Muslim Rohingya children eat lunch in their tent at the Bawdupha Internally Displaced Persons (IDP) camp in Myanmar's western Rakhine state. (file photo)
The aid group, Doctors Without Borders says its medical staff have been threatened and stopped from reaching violence-hit areas in Myanmar, leaving tens of thousands without essential health care.
France's Doctors Without Borders (Medecins Sans Frontieres) said on Monday it faces "ongoing antagonism generated by deep ethnic divisions."
More than 100,000 people have been displaced and many killed since Myanmar’s ethnic violence erupted in June after Buddhist extremists attacked the Muslim Rohingya minority community.
“That we are prevented from acting and threatened for wanting to deliver medical aid to those in need is shocking and leaves tens of thousands without the medical care they urgently need," MSF operations manager Joe Belliveau said.
Belliveau said threats in letters, pamphlets and on the social networking site Facebook used "highly vitriolic" language which caused staff to fear for their safety.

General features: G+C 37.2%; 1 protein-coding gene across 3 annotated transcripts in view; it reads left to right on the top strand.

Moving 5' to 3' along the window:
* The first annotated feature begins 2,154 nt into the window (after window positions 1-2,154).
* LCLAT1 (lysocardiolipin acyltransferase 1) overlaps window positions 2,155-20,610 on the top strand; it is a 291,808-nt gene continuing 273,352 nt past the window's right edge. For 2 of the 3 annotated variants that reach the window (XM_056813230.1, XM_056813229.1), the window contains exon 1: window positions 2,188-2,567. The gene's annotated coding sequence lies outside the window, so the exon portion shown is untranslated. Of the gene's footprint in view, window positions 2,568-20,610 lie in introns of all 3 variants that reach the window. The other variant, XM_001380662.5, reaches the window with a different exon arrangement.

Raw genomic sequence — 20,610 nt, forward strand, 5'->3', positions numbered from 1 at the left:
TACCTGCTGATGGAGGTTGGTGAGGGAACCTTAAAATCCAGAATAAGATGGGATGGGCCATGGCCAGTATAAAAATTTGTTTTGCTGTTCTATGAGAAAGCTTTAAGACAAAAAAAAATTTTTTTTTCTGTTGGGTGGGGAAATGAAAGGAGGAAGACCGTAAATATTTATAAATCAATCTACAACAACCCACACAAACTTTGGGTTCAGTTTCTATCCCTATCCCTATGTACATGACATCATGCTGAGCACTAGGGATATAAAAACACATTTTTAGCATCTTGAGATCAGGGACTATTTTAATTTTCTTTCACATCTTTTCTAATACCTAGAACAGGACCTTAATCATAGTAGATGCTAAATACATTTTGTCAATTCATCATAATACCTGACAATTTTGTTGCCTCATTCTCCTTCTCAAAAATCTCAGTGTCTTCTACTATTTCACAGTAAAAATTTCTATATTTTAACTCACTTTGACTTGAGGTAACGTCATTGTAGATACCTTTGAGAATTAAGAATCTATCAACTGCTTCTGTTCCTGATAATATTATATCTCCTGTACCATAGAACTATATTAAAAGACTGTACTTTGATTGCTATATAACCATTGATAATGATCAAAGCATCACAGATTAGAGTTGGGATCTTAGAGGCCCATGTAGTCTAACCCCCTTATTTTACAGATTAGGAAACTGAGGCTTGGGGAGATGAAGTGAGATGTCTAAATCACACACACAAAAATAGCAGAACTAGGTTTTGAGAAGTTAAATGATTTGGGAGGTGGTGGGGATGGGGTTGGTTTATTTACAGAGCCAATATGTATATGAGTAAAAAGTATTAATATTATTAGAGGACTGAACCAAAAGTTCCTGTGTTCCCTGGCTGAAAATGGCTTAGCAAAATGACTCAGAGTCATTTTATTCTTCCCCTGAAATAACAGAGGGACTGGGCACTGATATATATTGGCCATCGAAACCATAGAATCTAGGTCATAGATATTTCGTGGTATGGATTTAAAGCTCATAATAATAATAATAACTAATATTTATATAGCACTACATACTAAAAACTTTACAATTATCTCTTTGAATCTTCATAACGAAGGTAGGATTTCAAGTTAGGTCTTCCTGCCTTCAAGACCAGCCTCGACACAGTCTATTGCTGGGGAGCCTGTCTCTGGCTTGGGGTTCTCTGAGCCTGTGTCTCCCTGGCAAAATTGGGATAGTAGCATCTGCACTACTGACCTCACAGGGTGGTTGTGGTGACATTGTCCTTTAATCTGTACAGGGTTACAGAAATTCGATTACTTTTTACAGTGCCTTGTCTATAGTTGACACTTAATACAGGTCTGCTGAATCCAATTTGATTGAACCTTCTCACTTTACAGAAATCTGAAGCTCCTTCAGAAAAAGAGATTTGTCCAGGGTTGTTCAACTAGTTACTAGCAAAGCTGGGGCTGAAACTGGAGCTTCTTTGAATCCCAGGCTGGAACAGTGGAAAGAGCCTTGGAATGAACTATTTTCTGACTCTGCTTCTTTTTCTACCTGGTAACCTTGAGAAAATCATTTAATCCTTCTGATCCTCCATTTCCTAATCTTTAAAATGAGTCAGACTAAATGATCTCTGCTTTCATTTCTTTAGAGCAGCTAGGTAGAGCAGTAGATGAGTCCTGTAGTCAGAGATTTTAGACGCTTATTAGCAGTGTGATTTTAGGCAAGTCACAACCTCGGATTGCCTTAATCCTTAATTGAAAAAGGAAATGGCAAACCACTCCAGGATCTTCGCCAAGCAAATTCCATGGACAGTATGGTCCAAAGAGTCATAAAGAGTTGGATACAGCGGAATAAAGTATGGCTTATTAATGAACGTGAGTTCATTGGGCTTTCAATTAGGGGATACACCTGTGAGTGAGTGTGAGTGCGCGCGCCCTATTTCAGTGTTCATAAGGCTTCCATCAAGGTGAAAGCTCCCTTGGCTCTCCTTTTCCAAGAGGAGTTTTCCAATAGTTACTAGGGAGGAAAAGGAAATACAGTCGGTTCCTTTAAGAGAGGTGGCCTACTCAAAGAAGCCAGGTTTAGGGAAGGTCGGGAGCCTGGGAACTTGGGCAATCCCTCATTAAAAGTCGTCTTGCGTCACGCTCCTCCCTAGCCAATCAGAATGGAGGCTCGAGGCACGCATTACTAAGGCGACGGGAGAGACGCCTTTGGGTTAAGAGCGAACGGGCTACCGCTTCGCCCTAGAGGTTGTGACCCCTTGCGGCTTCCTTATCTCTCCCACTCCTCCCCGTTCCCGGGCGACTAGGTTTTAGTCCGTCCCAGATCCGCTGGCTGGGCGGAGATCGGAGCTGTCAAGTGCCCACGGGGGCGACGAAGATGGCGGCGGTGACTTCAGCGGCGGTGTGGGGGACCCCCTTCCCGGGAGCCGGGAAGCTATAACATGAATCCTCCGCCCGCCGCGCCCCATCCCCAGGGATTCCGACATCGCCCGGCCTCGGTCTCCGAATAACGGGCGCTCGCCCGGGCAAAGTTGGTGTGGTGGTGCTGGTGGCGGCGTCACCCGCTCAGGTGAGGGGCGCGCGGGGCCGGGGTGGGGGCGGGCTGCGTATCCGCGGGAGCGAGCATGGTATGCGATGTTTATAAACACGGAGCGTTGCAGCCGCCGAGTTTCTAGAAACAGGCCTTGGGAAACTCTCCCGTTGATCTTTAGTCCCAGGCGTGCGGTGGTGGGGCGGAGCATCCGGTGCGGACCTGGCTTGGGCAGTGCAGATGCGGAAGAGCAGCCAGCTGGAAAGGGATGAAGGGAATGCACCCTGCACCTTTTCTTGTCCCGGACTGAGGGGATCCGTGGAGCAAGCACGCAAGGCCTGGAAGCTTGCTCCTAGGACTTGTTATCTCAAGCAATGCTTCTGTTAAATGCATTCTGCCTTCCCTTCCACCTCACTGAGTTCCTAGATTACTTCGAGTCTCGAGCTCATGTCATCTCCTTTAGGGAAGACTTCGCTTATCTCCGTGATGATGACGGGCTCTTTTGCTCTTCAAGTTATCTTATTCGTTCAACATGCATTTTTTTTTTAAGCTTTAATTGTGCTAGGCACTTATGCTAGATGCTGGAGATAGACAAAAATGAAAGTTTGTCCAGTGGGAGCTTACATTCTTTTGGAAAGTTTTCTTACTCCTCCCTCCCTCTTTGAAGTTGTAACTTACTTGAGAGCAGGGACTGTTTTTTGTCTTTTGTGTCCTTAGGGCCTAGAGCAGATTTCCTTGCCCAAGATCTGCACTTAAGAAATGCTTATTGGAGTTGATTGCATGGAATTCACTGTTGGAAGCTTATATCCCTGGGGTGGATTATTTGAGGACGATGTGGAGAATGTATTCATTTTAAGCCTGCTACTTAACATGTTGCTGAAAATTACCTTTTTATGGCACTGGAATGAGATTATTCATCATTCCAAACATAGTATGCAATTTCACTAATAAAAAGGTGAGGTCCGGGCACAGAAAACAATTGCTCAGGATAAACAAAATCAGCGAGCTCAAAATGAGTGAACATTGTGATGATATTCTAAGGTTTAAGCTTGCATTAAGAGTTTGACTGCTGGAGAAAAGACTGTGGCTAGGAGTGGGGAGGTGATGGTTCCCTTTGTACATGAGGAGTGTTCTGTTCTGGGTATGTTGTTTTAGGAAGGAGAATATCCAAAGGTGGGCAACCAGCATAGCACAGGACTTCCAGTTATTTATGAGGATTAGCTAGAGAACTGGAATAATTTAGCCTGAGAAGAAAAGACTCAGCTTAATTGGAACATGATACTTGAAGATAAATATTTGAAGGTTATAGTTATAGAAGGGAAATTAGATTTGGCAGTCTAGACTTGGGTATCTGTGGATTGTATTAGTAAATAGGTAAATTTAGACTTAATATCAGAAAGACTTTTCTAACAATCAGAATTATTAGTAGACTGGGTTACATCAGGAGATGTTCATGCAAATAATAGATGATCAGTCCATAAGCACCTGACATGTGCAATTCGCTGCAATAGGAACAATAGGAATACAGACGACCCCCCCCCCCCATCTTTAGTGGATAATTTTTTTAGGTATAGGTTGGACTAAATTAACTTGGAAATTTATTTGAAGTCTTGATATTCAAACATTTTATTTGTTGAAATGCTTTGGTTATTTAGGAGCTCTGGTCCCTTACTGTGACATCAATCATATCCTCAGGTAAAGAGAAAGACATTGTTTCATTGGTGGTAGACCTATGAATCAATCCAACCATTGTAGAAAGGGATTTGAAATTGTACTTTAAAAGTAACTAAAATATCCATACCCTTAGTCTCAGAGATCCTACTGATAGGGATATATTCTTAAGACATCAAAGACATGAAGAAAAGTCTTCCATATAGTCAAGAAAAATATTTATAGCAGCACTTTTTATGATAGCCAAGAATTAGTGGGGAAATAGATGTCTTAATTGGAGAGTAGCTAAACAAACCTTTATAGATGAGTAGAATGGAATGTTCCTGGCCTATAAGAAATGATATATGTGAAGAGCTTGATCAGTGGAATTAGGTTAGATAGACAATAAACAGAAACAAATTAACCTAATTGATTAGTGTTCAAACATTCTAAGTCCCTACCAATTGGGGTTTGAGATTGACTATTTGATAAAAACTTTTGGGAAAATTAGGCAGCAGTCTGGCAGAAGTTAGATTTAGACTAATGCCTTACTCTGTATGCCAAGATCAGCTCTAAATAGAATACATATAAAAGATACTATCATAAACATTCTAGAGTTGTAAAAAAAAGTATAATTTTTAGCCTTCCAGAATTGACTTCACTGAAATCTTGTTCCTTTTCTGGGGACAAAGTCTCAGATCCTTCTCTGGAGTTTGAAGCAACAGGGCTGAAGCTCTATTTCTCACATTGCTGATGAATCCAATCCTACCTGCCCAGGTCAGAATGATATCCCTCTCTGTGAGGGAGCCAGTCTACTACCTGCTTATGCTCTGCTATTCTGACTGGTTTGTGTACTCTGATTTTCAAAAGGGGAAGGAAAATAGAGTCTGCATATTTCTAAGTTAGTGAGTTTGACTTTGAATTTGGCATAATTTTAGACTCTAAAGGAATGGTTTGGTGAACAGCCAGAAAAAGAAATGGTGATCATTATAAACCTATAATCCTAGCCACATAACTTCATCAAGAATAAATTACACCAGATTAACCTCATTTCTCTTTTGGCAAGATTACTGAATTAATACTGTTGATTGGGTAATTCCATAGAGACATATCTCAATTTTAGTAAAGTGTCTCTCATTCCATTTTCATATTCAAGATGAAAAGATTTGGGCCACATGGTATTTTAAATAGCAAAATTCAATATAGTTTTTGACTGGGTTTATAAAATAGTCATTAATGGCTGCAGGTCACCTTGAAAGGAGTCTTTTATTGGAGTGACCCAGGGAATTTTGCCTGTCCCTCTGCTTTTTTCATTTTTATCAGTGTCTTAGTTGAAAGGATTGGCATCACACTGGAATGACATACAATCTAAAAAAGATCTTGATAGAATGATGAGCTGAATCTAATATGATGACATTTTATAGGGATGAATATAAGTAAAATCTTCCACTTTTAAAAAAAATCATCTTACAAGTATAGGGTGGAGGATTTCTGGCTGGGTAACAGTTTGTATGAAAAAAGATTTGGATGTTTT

Last month, second round of violence erupted against minority Muslims in the western Rakhine state, where dozens of houses were torched.
Some ethnic Rakhine leaders have campaigned against international aid agencies in recent months, claiming they favor the Rohingya. Aid groups deny the accusations.
The government in Myanmar refuses to recognize Rohingya Muslims as citizens and holds the opinion that the only solution to the crisis is to send the one-million-strong community to other countries willing to take them.
Rohingyas are said to be Muslim descendants of Persian, Turkish, Bengali, and Pathan origin, who migrated to Myanmar as early as the 8th century.